A Triassic stem-salamander from Kyrgyzstan and the origin of salamanders

Edited by Neil H. Shubin, University of Chicago, Chicago, IL, and approved April 3, 2020 (received for review January 24, 2020)
May 11, 2020
117 (21) 11584-11588


The origin of modern amphibians remains controversial, and especially the fossil record of salamanders remains poor. Their tiny, feeble skeletons are rarely preserved in rocks of the early Mesozoic era, the time frame in which they are believed to have originated. Here we report 230 million-year-old fossils from Kyrgyzstan, Inner Asia, providing the most ancient evidence of salamanders. They enable us to reconstruct crucial steps in the evolution of the salamander body plan, sharing numerous features with ancient amphibians, the temnospondyls. These finds push back the rock record of salamanders by 60 to 74 Ma and at the same time bridge the wide anatomic gap among salamanders, frogs, and temnospondyls.


The origin of extant amphibians remains largely obscure, with only a few early Mesozoic stem taxa known, as opposed to a much better fossil record from the mid-Jurassic on. In recent time, anurans have been traced back to Early Triassic forms and caecilians have been traced back to the Late Jurassic Eocaecilia, both of which exemplify the stepwise acquisition of apomorphies. Yet the most ancient stem-salamanders, known from mid-Jurassic rocks, shed little light on the origin of the clade. The gap between salamanders and other lissamphibians, as well as Paleozoic tetrapods, remains considerable. Here we report a new specimen of Triassurus sixtelae, a hitherto enigmatic tetrapod from the Middle/Late Triassic of Kyrgyzstan, which we identify as the geologically oldest stem-group salamander. This sheds light not only on the early evolution of the salamander body plan, but also on the origin of the group as a whole. The new, second specimen is derived from the same beds as the holotype, the Madygen Formation of southwestern Kyrgyzstan. It reveals a range of salamander characters in this taxon, pushing back the rock record of urodeles by at least 60 to 74 Ma (Carnian–Bathonian). In addition, this stem-salamander shares plesiomorphic characters with temnospondyls, especially branchiosaurids and amphibamiforms.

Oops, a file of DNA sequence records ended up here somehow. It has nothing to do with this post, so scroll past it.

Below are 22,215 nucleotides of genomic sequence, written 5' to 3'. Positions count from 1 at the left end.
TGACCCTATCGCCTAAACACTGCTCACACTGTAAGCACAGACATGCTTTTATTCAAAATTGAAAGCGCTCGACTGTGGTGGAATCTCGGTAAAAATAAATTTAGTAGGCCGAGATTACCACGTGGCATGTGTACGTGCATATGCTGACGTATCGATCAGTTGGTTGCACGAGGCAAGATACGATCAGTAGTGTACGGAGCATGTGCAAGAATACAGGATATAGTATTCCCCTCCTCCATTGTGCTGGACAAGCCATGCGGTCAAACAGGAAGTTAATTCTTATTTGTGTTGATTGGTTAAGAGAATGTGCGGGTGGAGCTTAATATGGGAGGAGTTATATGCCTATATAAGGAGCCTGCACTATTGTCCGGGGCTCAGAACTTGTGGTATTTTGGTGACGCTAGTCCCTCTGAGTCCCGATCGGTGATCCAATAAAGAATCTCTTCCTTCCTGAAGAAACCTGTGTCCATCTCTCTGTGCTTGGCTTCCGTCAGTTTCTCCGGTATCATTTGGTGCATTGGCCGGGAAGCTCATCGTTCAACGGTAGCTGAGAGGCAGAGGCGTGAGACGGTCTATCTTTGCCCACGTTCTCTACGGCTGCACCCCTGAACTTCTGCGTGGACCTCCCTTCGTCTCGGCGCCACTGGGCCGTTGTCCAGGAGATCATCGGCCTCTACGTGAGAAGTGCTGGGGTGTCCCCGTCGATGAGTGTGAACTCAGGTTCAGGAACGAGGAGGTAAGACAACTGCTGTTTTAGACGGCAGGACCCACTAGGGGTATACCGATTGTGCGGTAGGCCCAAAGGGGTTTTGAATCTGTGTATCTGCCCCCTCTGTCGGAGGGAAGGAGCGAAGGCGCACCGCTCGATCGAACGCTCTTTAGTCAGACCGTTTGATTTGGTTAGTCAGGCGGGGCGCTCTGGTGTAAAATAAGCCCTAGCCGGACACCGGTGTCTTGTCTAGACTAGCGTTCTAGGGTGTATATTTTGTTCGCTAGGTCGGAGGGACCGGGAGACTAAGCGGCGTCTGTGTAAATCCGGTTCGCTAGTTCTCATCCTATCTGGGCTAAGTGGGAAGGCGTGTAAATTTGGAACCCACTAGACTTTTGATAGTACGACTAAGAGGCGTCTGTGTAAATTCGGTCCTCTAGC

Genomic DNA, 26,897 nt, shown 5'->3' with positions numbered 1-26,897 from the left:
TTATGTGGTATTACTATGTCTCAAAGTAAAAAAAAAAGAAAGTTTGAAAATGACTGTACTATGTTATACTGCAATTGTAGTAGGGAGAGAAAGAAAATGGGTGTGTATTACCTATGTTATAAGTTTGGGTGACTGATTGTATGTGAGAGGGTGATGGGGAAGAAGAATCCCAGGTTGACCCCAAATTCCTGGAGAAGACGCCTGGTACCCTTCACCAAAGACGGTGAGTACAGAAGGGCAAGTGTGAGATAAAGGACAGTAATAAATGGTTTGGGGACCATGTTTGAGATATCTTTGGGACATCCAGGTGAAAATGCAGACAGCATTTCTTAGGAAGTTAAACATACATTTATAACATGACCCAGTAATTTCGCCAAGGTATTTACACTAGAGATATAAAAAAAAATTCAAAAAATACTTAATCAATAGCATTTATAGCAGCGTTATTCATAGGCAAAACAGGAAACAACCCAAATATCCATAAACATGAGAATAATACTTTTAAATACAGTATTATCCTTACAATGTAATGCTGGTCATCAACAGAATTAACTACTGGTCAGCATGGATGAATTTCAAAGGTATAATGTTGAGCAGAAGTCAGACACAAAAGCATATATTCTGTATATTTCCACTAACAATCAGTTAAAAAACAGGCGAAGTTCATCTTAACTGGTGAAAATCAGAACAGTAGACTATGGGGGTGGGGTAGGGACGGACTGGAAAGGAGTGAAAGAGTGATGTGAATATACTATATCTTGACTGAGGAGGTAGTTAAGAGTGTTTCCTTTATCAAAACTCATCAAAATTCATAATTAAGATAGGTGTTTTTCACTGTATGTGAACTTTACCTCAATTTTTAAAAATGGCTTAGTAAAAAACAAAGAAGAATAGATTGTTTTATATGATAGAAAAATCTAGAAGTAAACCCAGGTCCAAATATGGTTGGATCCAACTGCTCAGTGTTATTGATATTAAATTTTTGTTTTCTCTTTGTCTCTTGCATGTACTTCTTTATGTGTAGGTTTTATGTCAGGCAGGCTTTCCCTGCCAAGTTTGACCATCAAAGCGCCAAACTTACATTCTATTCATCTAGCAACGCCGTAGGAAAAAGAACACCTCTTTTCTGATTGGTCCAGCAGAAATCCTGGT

The problem of modern amphibian origin(s) remains controversial and hotly debated (13). In the last 50 y, only few significant fossils have been reported that helped reduce the morphological gap between Paleozoic tetrapods and Mesozoic lissamphibians. For instance, the Early Permian Doleserpeton revealed pedicellate teeth and cylindrical vertebrae (4), whereas coeval Gerobatrachus had a shortened trunk, rearranged carpus, and skull with batrachian characters (5). While these Permian taxa narrow the gap from a bottom-up perspective, discoveries in the Early Triassic of Poland (Czatkobatrachus; ref. 6) and reexamination of Early Triassic Triadobatrachus (7) from Madagascar have provided insight into the early evolution of stem-anurans (salientians). These represent top-down approaches toward the batrachian ground pattern from the salientian branch. However, to more profoundly understand the batrachian diversification, as well as dispersal, the fossil record of stem-salamanders (urodeles) clearly requires more fossils, especially from rocks older than the Middle Jurassic.